BMI flags corporate tax reform risk

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Proposed corporate tax reforms may not be enough to make the Philippines compellingly more competitive than its Southeast Asian peers. -- AFP

INVESTMENTS could slow amid uncertainty over planned corporate tax changes, BMI Research said in a March 13 note, noting that the second tax reform package the Finance department submitted to Congress on Jan. 16 could do business more harm than good.

The second package — which follows implementation on Jan. 1 of Republic Act No. 10963 that had slashed personal income tax rates and made up for foregone revenues by removing some value exemptions besides adding taxes on cars, fuel, tobacco products, coal, some minerals and other items — seeks to cut the corporate income tax rate to 25% from 30% currently which is the highest in Southeast Asia as well as eliminate redundant tax perks that the DoF estimates has been depriving government of some P300 billion annually.

Despite the steep rate, corporate income tax collections now account for just 3.7% of gross domestic product (GDP).

“While the proposed tax reforms may be fiscally prudent, it will likely make the Philippines less competitive versus its regional peers. Investment could slow over the near term as the proposed conditional corporate tax reduction and repealing of fiscal incentives create uncertainties for businesses,” the unit of Fitch Group said in a research note published yesterday.

DoF Undersecretary Karl Kendrick T. Chua disputed BMI’s assessment, saying in a mobile phone message when sought for comment that the first package under RA 10963 was positive for investor sentiment. “Despite uncertainty last year due to tax reform, our FDI reached $10 billion,” Mr. Chua said of foreign direct investments, which amounted to a record-high net $10.05 billion last year and beat the central bank’s $8-billion forecast.

BMI said, however, that “despite the proposed corporate income tax cut, we note that tax rates in the Philippines will still be one of the highest and least competitive in the region, and the repealing of tax incentives to investors will likely make it worse.”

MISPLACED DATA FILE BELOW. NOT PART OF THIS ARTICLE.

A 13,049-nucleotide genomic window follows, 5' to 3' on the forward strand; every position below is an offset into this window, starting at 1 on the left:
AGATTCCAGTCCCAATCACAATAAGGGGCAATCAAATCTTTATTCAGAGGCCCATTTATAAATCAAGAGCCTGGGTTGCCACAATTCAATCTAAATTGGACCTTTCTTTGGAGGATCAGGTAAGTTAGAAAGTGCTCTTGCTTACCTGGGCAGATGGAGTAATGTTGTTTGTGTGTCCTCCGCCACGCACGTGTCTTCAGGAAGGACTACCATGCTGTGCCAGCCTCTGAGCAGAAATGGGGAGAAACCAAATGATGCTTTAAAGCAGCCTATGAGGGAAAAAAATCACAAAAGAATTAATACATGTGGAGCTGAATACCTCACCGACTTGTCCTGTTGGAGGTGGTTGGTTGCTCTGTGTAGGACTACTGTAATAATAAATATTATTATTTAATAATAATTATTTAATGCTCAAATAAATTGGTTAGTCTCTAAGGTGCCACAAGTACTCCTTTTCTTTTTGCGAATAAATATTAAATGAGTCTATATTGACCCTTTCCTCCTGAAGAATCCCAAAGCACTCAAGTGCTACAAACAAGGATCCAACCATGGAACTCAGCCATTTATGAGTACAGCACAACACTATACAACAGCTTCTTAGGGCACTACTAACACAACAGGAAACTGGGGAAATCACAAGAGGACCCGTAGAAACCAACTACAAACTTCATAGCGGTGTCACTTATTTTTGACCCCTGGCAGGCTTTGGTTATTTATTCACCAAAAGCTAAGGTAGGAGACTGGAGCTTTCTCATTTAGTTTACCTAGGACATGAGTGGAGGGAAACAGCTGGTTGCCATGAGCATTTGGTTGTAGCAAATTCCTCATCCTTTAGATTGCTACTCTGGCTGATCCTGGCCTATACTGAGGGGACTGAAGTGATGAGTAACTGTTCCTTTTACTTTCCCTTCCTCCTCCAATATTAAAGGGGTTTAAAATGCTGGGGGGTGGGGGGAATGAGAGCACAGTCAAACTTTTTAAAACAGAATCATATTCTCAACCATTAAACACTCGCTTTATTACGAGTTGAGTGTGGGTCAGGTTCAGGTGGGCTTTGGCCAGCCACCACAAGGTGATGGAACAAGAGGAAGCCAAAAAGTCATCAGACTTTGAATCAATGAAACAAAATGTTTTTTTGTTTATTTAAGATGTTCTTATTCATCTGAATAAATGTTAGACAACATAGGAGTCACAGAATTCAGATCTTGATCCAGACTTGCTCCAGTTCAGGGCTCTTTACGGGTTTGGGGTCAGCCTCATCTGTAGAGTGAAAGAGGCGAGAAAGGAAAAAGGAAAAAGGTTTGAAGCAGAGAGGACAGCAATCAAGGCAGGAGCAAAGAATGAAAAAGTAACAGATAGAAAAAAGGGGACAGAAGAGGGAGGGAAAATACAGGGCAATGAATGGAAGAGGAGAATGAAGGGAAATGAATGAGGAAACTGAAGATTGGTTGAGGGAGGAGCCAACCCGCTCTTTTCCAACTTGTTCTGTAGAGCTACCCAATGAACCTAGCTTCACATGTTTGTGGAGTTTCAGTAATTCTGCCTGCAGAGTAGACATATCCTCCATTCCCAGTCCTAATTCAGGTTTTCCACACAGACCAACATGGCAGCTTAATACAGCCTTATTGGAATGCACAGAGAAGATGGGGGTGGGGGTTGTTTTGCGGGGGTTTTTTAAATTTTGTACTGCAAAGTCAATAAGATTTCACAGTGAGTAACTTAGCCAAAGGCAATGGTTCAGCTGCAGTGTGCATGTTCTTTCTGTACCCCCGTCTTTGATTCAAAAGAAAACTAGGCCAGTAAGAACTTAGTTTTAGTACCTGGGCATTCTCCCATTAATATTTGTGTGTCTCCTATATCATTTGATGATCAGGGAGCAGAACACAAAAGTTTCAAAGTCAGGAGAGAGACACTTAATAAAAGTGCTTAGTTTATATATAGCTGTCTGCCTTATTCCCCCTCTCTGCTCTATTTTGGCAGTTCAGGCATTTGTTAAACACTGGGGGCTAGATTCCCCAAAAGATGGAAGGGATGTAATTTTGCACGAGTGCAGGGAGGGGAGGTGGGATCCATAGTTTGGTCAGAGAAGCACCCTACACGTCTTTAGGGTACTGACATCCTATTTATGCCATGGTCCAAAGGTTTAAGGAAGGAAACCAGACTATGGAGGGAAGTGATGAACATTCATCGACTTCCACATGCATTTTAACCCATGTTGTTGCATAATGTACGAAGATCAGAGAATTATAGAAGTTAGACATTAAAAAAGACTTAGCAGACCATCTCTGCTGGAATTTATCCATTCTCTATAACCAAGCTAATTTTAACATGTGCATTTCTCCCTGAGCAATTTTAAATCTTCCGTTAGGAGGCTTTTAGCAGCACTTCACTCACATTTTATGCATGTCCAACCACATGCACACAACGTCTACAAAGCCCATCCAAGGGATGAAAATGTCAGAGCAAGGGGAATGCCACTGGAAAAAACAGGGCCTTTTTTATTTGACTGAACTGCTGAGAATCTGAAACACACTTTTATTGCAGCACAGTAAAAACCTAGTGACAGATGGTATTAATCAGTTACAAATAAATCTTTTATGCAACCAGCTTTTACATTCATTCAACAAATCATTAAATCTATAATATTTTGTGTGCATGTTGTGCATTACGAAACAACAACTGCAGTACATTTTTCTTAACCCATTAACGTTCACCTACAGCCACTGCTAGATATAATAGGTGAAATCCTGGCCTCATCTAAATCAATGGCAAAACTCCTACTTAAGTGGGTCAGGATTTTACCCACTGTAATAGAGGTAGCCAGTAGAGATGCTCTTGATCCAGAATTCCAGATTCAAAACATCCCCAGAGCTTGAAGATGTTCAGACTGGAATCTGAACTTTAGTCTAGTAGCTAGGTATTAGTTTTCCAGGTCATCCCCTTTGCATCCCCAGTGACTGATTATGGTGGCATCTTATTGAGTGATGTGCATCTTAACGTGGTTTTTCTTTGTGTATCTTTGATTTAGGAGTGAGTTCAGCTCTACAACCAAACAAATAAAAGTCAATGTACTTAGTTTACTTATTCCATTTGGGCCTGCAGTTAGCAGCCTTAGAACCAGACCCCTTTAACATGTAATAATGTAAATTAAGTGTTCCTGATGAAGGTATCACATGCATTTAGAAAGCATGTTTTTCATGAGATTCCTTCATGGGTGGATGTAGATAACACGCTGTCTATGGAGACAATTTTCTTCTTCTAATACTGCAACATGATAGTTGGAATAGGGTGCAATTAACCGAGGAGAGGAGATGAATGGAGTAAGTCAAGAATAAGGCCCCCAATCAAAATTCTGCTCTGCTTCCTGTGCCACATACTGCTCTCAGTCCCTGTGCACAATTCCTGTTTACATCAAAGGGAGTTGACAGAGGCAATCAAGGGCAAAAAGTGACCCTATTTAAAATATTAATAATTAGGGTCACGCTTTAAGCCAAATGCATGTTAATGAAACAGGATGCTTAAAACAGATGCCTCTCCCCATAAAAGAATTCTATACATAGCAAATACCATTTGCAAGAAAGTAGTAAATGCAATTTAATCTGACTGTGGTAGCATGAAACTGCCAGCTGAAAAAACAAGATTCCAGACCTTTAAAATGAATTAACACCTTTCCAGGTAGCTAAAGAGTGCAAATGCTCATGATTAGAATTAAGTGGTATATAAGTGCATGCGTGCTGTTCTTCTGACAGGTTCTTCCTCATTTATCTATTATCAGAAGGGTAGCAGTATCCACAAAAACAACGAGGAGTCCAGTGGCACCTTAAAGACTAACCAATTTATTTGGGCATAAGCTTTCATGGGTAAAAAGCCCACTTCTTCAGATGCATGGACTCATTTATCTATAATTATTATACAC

“This comes at a time when other countries in the region are trying to offer more tax incentives in order to attract foreign direct investments.”

The note was e-mailed to journalists a day after the Organization for Economic Cooperation and Development (OECD), in a March 7 report posted on its Web site last Monday, said the Philippines’ 25% reduced corporate income tax would still be higher than Southeast Asia’s 23% average and that Vietnam, Cambodia, Laos and Myanmar “have generally been active legislative reformers over time,” with “[e]ach iteration of the investment law… designed to address the weaknesses in the existing one.”

The DoF also wants to repeal some 150 laws granting tax perks to businesses and instead prescribe a “single menu” of incentives that will be given by 14 investment promotion agencies.

The OECD had noted in its report that “Vietnam, the Philippines and Cambodia are the least generous” in providing income tax holidays.

The Philippines has languished in the bottom half of the World Bank Group’s annual report measuring ease of doing business at 113th out of 190 economies, and seventh among 11 Southeast Asian countries for 2018.

In contrast, the US News & World Report last week named the Philippines the best country to invest in, beating 79 other economies, citing a young population that provides a reliable labor pool.

BMI added that the “conditional” nature of the proposed corporate income tax cut — with every reduction in cost of tax incentives by 0.15% of GDP to be matched by a one percentage-point reduction in corporate income tax rate per year — while “fiscally prudent… creates more uncertainty for businesses.”

“We believe that this could weigh on investment over the near term as investors adopt a wait-and-see approach,” BMI said. — Melissa Luz T. Lopez